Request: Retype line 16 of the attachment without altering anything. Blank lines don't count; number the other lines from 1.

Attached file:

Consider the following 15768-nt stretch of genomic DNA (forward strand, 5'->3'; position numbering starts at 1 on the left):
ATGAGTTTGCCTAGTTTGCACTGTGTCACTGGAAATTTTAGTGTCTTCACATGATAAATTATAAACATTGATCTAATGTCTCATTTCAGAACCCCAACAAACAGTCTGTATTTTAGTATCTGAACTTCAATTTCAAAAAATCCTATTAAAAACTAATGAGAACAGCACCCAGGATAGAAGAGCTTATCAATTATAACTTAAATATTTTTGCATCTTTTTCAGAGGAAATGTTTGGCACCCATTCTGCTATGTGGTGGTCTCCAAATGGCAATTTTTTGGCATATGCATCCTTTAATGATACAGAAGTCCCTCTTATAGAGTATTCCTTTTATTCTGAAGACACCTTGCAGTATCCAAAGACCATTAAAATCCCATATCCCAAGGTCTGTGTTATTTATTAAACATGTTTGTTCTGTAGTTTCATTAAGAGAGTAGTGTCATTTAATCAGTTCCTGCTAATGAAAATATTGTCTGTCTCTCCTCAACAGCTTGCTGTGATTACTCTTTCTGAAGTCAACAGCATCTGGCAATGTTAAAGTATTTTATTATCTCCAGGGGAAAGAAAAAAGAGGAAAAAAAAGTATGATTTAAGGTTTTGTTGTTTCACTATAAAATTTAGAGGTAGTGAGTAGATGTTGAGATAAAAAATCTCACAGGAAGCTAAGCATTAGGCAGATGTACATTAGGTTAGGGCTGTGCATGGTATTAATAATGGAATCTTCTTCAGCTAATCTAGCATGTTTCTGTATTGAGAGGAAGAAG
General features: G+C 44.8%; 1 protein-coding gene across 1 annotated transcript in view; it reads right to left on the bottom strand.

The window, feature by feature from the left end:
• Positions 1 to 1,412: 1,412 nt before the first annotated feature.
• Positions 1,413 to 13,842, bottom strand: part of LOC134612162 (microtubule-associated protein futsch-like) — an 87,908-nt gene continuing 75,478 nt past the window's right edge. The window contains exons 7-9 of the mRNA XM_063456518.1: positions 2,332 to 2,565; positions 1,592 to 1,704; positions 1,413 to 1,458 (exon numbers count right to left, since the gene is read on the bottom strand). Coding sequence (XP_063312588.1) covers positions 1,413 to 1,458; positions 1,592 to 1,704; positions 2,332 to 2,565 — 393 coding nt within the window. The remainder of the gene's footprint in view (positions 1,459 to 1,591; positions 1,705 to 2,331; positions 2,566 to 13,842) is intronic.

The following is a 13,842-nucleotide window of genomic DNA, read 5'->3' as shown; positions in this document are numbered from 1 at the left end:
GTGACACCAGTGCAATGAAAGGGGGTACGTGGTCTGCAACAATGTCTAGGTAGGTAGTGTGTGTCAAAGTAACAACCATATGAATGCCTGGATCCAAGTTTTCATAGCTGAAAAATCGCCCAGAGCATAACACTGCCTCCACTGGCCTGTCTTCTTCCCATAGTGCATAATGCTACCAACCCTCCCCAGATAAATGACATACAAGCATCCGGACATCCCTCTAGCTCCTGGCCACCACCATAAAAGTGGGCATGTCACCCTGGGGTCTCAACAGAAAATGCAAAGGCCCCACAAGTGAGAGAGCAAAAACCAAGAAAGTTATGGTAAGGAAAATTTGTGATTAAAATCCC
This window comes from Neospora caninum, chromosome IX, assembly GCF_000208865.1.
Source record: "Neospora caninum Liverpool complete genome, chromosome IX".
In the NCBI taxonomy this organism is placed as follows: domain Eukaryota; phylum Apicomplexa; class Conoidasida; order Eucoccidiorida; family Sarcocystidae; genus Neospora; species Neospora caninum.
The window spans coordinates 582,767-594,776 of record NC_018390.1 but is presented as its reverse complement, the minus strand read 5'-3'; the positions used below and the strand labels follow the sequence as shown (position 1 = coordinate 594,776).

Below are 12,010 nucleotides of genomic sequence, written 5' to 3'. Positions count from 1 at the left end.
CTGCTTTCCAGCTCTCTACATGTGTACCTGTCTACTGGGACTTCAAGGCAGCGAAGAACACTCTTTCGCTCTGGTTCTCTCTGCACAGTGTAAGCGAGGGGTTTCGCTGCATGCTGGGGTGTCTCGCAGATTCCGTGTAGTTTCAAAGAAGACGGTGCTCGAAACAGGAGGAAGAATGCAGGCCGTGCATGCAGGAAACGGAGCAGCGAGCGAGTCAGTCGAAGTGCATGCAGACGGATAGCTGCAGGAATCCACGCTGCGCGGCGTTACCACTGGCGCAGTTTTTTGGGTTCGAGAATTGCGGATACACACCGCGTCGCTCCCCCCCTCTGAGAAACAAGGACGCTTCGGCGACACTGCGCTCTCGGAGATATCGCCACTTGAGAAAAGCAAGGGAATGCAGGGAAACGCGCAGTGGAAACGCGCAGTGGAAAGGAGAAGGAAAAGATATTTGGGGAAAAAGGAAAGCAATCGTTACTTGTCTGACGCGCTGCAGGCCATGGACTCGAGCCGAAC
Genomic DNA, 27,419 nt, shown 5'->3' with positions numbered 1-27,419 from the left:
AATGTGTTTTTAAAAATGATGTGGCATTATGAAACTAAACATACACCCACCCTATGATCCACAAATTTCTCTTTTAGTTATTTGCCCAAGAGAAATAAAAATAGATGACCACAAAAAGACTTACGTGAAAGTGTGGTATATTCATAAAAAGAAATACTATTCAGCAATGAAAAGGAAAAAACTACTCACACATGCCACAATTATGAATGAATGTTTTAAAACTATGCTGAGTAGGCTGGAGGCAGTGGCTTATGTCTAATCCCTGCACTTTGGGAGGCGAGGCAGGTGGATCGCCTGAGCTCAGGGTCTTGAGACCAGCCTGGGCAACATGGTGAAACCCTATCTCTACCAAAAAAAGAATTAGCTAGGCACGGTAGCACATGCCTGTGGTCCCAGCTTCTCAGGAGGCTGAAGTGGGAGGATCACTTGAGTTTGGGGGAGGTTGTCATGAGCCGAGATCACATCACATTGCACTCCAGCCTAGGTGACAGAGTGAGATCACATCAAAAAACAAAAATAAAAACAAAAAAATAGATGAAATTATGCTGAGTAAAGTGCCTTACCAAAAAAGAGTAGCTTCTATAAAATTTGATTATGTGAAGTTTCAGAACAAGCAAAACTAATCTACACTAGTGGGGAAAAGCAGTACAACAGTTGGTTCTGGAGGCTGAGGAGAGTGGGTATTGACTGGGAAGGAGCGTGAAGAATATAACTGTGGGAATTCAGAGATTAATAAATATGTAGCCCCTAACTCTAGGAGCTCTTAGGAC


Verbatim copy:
AATGTGTTTTTAAAAATGATGTGGCATTATGAAACTAAACATACACCCACCCTATGATCCACAAATTTCTCTTTTAGTTATTTGCCCAAGAGAAATAAAAATAGATGACCACAAAAAGACTTACGTGAAAGTGTGGTATATTCATAAAAAGAAATACTATTCAGCAATGAAAAGGAAAAAACTACTCACACATGCCACAATTATGAATGAATGTTTTAAAACTATGCTGAGTAGGCTGGAGGCAGTGGCTTATGTCTAATCCCTGCACTTTGGGAGGCGAGGCAGGTGGATCGCCTGAGCTCAGGGTCTTGAGACCAGCCTGGGCAACATGGTGAAACCCTATCTCTACCAAAAAAAGAATTAGCTAGGCACGGTAGCACATGCCTGTGGTCCCAGCTTCTCAGGAGGCTGAAGTGGGAGGATCACTTGAGTTTGGGGGAGGTTGTCATGAGCCGAGATCACATCACATTGCACTCCAGCCTAGGTGACAGAGTGAGATCACATCAAAAAACAAAAATAAAAACAAAAAAATAGATGAAATTATGCTGAGTAAAGTGCCTTACCAAAAAAGAGTAGCTTCTATAAAATTTGATTATGTGAAGTTTCAGAACAAGCAAAACTAATCTACACTAGTGGGGAAAAGCAGTACAACAGTTGGTTCTGGAGGCTGAGGAGAGTGGGTATTGACTGGGAAGGAGCGTGAAGAATATAACTGTGGGAATTCAGAGATTAATAAATATGTAGCCCCTAACTCTAGGAGCTCTTAGGAC